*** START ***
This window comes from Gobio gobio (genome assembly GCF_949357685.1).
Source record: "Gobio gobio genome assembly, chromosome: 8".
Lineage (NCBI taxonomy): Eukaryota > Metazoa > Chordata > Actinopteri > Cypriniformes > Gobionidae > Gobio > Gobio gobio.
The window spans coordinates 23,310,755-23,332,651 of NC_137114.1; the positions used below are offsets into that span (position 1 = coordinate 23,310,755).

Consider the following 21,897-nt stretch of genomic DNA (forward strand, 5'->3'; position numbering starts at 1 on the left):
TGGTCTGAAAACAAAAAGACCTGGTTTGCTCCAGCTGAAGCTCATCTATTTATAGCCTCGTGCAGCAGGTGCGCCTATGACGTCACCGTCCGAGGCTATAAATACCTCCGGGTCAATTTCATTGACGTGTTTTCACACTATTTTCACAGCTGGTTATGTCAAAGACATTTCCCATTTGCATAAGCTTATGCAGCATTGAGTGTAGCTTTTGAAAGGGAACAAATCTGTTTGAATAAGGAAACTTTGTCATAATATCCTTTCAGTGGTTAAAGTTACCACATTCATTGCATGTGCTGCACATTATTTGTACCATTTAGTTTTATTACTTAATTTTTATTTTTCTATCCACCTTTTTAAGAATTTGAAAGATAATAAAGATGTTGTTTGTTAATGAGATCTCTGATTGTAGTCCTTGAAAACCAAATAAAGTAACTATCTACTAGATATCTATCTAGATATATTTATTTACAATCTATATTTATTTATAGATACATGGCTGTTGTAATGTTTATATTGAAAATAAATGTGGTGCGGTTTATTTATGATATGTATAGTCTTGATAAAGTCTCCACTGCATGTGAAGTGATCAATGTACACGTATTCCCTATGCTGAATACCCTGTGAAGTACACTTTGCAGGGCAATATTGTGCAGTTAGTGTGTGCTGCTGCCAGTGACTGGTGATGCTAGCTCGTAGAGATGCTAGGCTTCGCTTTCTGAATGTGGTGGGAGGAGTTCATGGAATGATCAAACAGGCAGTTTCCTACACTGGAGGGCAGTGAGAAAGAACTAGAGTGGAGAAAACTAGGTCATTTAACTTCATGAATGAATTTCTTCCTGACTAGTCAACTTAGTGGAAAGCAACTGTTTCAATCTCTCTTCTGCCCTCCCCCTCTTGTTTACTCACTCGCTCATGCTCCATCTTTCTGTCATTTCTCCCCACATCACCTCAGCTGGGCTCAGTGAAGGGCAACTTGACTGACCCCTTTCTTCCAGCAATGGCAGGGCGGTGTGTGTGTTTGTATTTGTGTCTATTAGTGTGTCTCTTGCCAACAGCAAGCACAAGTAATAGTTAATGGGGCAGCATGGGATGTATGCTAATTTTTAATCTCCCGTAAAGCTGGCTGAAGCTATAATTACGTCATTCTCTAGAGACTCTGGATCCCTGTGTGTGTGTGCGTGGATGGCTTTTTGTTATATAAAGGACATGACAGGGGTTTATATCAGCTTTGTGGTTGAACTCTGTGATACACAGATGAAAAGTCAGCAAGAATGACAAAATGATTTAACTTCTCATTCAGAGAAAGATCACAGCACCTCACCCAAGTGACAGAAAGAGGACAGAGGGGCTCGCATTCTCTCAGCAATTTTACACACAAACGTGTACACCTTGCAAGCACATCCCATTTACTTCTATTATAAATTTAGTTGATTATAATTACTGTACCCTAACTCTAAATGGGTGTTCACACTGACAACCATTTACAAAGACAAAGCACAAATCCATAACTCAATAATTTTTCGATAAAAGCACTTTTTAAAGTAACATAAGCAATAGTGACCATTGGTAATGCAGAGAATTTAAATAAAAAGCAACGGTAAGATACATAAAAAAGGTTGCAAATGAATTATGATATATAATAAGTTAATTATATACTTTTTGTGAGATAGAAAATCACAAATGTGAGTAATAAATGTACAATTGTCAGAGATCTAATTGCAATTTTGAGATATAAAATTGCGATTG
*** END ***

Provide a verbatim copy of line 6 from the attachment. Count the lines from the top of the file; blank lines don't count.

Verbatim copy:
TGGTCTGAAAACAAAAAGACCTGGTTTGCTCCAGCTGAAGCTCATCTATTTATAGCCTCGTGCAGCAGGTGCGCCTATGACGTCACCGTCCGAGGCTATAAATACCTCCGGGTCAATTTCATTGACGTGTTTTCACACTATTTTCACAGCTGGTTATGTCAAAGACATTTCCCATTTGCATAAGCTTATGCAGCATTGAGTGTAGCTTTTGAAAGGGAACAAATCTGTTTGAATAAGGAAACTTTGTCATAATATCCTTTCAGTGGTTAAAGTTACCACATTCATTGCATGTGCTGCACATTATTTGTACCATTTAGTTTTATTACTTAATTTTTATTTTTCTATCCACCTTTTTAAGAATTTGAAAGATAATAAAGATGTTGTTTGTTAATGAGATCTCTGATTGTAGTCCTTGAAAACCAAATAAAGTAACTATCTACTAGATATCTATCTAGATATATTTATTTACAATCTATATTTATTTATAGATACATGGCTGTTGTAATGTTTATATTGAAAATAAATGTGGTGCGGTTTATTTATGATATGTATAGTCTTGATAAAGTCTCCACTGCATGTGAAGTGATCAATGTACACGTATTCCCTATGCTGAATACCCTGTGAAGTACACTTTGCAGGGCAATATTGTGCAGTTAGTGTGTGCTGCTGCCAGTGACTGGTGATGCTAGCTCGTAGAGATGCTAGGCTTCGCTTTCTGAATGTGGTGGGAGGAGTTCATGGAATGATCAAACAGGCAGTTTCCTACACTGGAGGGCAGTGAGAAAGAACTAGAGTGGAGAAAACTAGGTCATTTAACTTCATGAATGAATTTCTTCCTGACTAGTCAACTTAGTGGAAAGCAACTGTTTCAATCTCTCTTCTGCCCTCCCCCTCTTGTTTACTCACTCGCTCATGCTCCATCTTTCTGTCATTTCTCCCCACATCACCTCAGCTGGGCTCAGTGAAGGGCAACTTGACTGACCCCTTTCTTCCAGCAATGGCAGGGCGGTGTGTGTGTTTGTATTTGTGTCTATTAGTGTGTCTCTTGCCAACAGCAAGCACAAGTAATAGTTAATGGGGCAGCATGGGATGTATGCTAATTTTTAATCTCCCGTAAAGCTGGCTGAAGCTATAATTACGTCATTCTCTAGAGACTCTGGATCCCTGTGTGTGTGTGCGTGGATGGCTTTTTGTTATATAAAGGACATGACAGGGGTTTATATCAGCTTTGTGGTTGAACTCTGTGATACACAGATGAAAAGTCAGCAAGAATGACAAAATGATTTAACTTCTCATTCAGAGAAAGATCACAGCACCTCACCCAAGTGACAGAAAGAGGACAGAGGGGCTCGCATTCTCTCAGCAATTTTACACACAAACGTGTACACCTTGCAAGCACATCCCATTTACTTCTATTATAAATTTAGTTGATTATAATTACTGTACCCTAACTCTAAATGGGTGTTCACACTGACAACCATTTACAAAGACAAAGCACAAATCCATAACTCAATAATTTTTCGATAAAAGCACTTTTTAAAGTAACATAAGCAATAGTGACCATTGGTAATGCAGAGAATTTAAATAAAAAGCAACGGTAAGATACATAAAAAAGGTTGCAAATGAATTATGATATATAATAAGTTAATTATATACTTTTTGTGAGATAGAAAATCACAAATGTGAGTAATAAATGTACAATTGTCAGAGATCTAATTGCAATTTTGAGATATAAAATTGCGATTG